The scope of database marketing today, the various skill sets required, and particularly the ways the database intersects both information technology (IT) and marketing are why many organizations choose the outsourcing approach.
In recent years, many companies have sought the expertise of third-party consultants and specialists to build their database marketing solutions. In 2007, a leading provider of technology research, Aberdeen Group found that "more than 85 percent of survey respondents plan to invest in Customer Data Management solutions within the next 24 months." Additionally it found that more than two-thirds of best-in-class and industry average organizations surveyed are enjoying improved IT operations and processes as a result of outsourcing IT infrastructure management functions.
Four choices for outsourcing
An organization essentially has four choices for outsourcing and selection depends on business needs, organizational structure, and capabilities.
1. Business Process Outsourcing (BPO)-This refers to outsourcing the entire enterprise operation. In the context of customer relationships, this means the entire customer-facing operation, perhaps even the marketing team or call center. BPO may make sense for startup companies that do not yet have the marketing infrastructure and are looking for a fast track to productivity.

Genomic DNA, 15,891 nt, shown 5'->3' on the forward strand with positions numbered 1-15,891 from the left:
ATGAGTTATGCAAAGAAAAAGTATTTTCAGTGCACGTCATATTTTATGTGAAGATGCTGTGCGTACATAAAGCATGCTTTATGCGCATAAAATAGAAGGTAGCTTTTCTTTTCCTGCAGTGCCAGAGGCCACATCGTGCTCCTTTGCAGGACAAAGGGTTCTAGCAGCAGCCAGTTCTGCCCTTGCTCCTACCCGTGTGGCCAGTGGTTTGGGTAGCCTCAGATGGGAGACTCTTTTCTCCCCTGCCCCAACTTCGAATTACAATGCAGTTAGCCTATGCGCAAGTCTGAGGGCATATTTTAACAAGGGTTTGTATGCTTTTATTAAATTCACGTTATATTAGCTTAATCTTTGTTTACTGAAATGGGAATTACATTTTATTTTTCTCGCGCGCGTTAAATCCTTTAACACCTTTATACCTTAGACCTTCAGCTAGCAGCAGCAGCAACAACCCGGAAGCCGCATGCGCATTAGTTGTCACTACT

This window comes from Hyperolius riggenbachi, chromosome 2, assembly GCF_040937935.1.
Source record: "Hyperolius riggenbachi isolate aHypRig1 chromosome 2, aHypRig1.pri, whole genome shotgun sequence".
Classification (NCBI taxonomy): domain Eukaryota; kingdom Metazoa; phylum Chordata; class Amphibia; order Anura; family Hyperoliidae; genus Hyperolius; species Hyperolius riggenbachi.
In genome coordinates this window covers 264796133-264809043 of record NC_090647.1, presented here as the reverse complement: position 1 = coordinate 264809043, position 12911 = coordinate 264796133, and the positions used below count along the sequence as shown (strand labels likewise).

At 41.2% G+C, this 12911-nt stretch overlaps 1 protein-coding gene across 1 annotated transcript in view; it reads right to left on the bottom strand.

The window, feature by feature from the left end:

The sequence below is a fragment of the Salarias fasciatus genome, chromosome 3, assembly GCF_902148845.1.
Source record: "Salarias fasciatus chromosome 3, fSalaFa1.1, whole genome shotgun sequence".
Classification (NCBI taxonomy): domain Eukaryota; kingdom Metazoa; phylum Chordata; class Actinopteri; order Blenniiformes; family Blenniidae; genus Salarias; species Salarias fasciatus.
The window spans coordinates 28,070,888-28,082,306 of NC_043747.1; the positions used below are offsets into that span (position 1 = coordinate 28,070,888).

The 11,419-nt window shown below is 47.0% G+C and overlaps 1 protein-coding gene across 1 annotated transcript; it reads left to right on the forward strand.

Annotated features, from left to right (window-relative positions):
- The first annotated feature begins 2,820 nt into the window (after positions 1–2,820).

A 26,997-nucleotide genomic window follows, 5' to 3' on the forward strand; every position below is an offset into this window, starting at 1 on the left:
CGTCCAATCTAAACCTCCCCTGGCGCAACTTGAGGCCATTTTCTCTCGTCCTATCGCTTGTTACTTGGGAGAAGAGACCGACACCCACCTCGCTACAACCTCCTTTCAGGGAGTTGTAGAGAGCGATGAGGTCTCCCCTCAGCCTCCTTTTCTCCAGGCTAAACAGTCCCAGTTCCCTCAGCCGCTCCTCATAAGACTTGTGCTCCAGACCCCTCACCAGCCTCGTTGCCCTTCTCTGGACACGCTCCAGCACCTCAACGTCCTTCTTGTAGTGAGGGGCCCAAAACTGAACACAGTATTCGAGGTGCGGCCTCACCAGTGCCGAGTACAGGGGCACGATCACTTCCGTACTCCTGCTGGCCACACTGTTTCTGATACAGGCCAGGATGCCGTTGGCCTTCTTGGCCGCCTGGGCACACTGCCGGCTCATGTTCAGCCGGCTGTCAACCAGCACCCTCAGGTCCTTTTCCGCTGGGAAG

2. Selective Outsourcing-A greater number of enterprises outsource selectively to gain rapid access to database marketing expertise, technology, and support services while keeping some aspects of the solution in-house. The portion outsourced typically includes building the customer database and the services that surround it. For example, some choose to outsource actual customer contact programs, such as campaign management, and tactical programs such as direct mail and e-mail.
3. Transitional Outsourcing-A third option is to outsource the building and startup of the customer database with the intention of bringing the operation in-house once it is developed and proven.
4. Hybrid-Using this approach, the organization hires a third party to design, build, and deploy a database marketing solution yet houses the entire operation in-house and ultimately transitions the work to an internal team. This approach focuses on augmentation of internal skill sets and program control while recognizing the need for external help to deliver the required expertise and staffing up front.
A company can also decide to take the entire project in-house, using its own staff and resources to design and build the customer database and create and manage the analytics that drive marketing. This approach is typically attractive for large organizations that can cost-justify the people and technology required and that see database expertise as a core competency of their business.
Tips for Success
In considering outsourcing a database marketing project, it is important to note that a one-size-fits-all mentality does not work. Every company is unique, and so every potential outsourcing project also is unique. However, success nearly always depends on how well an organization considers and addresses certain issues.